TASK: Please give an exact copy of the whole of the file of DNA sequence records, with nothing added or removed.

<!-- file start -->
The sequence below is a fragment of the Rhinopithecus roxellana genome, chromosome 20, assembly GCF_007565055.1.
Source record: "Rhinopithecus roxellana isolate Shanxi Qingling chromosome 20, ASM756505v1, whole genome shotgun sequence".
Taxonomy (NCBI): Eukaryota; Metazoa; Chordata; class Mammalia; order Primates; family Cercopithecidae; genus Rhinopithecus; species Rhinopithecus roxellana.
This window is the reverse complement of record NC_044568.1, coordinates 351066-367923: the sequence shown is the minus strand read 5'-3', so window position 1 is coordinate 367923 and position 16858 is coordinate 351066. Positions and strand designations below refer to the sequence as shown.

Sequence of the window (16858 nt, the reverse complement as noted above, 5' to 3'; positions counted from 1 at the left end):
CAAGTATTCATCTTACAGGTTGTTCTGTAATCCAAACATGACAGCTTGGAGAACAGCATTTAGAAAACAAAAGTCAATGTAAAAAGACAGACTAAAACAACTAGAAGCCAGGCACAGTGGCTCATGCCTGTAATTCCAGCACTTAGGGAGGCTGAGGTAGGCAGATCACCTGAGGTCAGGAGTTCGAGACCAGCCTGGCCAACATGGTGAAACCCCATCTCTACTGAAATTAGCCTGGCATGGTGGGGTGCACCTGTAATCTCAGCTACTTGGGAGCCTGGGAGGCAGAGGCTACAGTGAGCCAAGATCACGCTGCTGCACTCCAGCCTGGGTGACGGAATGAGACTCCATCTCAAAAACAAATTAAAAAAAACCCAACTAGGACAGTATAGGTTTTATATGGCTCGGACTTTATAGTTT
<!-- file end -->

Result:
The sequence below is a fragment of the Rhinopithecus roxellana genome, chromosome 20, assembly GCF_007565055.1.
Source record: "Rhinopithecus roxellana isolate Shanxi Qingling chromosome 20, ASM756505v1, whole genome shotgun sequence".
Taxonomy (NCBI): Eukaryota; Metazoa; Chordata; class Mammalia; order Primates; family Cercopithecidae; genus Rhinopithecus; species Rhinopithecus roxellana.
This window is the reverse complement of record NC_044568.1, coordinates 351066-367923: the sequence shown is the minus strand read 5'-3', so window position 1 is coordinate 367923 and position 16858 is coordinate 351066. Positions and strand designations below refer to the sequence as shown.

Sequence of the window (16858 nt, the reverse complement as noted above, 5' to 3'; positions counted from 1 at the left end):
CAAGTATTCATCTTACAGGTTGTTCTGTAATCCAAACATGACAGCTTGGAGAACAGCATTTAGAAAACAAAAGTCAATGTAAAAAGACAGACTAAAACAACTAGAAGCCAGGCACAGTGGCTCATGCCTGTAATTCCAGCACTTAGGGAGGCTGAGGTAGGCAGATCACCTGAGGTCAGGAGTTCGAGACCAGCCTGGCCAACATGGTGAAACCCCATCTCTACTGAAATTAGCCTGGCATGGTGGGGTGCACCTGTAATCTCAGCTACTTGGGAGCCTGGGAGGCAGAGGCTACAGTGAGCCAAGATCACGCTGCTGCACTCCAGCCTGGGTGACGGAATGAGACTCCATCTCAAAAACAAATTAAAAAAAACCCAACTAGGACAGTATAGGTTTTATATGGCTCGGACTTTATAGTTT